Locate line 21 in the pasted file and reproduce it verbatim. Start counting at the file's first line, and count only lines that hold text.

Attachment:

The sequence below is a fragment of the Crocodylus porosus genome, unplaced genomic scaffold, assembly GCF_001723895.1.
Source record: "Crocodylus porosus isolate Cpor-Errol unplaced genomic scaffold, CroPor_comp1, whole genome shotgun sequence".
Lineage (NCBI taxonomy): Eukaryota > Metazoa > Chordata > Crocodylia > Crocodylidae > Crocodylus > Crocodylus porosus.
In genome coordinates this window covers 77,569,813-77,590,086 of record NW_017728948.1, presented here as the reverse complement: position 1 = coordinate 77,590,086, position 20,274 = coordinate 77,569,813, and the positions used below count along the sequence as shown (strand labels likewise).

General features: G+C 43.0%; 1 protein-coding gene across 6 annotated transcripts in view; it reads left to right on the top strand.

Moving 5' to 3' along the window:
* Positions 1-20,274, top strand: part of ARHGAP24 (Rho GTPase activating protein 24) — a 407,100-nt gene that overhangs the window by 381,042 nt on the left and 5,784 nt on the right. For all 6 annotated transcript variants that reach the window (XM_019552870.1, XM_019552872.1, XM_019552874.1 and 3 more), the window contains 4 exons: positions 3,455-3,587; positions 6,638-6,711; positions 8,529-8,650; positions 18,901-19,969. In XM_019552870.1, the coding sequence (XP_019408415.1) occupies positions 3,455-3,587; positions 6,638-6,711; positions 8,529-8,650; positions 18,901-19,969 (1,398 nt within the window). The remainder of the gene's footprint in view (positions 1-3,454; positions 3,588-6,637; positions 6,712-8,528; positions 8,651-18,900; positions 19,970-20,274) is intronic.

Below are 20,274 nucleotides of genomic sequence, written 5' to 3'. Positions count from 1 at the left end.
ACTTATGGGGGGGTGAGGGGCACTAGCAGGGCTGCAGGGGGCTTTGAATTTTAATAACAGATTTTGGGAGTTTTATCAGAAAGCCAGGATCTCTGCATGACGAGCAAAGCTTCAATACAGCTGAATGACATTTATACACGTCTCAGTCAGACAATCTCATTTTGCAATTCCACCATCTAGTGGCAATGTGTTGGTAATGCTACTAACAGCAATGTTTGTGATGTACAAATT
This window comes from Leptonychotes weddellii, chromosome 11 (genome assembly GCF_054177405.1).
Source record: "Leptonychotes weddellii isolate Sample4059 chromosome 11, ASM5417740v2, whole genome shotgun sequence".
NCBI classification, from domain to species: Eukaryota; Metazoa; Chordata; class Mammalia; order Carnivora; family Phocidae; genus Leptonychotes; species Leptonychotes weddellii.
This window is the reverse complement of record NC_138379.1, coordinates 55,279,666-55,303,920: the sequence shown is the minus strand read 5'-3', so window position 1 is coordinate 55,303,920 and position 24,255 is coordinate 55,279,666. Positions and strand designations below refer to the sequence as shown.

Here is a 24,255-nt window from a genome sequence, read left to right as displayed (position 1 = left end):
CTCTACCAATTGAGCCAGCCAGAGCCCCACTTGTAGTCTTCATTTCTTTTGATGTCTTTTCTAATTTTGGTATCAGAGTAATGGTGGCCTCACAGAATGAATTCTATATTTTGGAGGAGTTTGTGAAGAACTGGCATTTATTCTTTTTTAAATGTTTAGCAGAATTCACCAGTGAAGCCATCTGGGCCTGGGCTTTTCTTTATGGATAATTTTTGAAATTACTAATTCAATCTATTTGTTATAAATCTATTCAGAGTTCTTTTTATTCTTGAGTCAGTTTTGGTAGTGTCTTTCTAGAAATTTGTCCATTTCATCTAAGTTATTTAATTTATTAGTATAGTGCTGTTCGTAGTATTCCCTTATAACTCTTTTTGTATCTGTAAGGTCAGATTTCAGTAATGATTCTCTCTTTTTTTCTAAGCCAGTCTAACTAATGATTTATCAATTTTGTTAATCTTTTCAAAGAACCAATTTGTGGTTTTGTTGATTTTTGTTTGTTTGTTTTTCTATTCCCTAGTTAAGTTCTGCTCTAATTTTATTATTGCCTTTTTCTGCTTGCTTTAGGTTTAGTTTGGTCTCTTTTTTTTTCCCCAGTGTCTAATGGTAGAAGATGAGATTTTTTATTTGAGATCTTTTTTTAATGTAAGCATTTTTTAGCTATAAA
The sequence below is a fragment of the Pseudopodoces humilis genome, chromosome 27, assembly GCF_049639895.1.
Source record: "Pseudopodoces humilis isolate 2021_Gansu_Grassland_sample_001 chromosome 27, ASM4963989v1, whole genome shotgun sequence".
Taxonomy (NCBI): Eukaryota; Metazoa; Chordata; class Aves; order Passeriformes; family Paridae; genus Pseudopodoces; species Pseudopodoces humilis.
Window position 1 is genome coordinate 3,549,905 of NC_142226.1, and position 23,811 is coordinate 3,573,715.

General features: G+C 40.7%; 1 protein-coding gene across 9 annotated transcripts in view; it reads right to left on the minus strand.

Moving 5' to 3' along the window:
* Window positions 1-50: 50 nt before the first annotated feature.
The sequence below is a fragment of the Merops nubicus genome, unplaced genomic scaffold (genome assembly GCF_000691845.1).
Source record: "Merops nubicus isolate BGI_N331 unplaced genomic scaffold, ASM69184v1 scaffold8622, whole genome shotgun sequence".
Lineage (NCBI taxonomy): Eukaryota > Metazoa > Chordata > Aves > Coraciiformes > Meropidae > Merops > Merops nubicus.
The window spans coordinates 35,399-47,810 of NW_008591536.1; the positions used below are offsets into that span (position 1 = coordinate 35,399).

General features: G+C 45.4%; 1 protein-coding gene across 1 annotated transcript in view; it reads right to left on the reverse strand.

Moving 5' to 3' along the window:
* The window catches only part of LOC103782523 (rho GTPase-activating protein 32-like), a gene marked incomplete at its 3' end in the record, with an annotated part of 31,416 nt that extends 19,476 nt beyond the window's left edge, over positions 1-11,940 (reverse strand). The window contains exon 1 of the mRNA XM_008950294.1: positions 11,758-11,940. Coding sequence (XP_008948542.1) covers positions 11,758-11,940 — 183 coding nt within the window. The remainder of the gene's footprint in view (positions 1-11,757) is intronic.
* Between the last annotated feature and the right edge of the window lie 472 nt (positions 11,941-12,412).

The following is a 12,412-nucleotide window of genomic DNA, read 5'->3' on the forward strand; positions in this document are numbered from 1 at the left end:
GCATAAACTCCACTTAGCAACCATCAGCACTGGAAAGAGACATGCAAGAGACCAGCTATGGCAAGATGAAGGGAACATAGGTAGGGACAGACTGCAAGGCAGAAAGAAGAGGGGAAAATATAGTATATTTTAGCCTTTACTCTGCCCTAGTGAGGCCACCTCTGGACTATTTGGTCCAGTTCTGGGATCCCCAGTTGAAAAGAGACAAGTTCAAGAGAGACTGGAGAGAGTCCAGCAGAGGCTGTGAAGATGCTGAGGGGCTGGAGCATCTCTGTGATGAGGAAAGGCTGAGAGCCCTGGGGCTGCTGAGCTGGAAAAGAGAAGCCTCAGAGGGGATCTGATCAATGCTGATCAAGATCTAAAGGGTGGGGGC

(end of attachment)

Moving 5' to 3' along the window: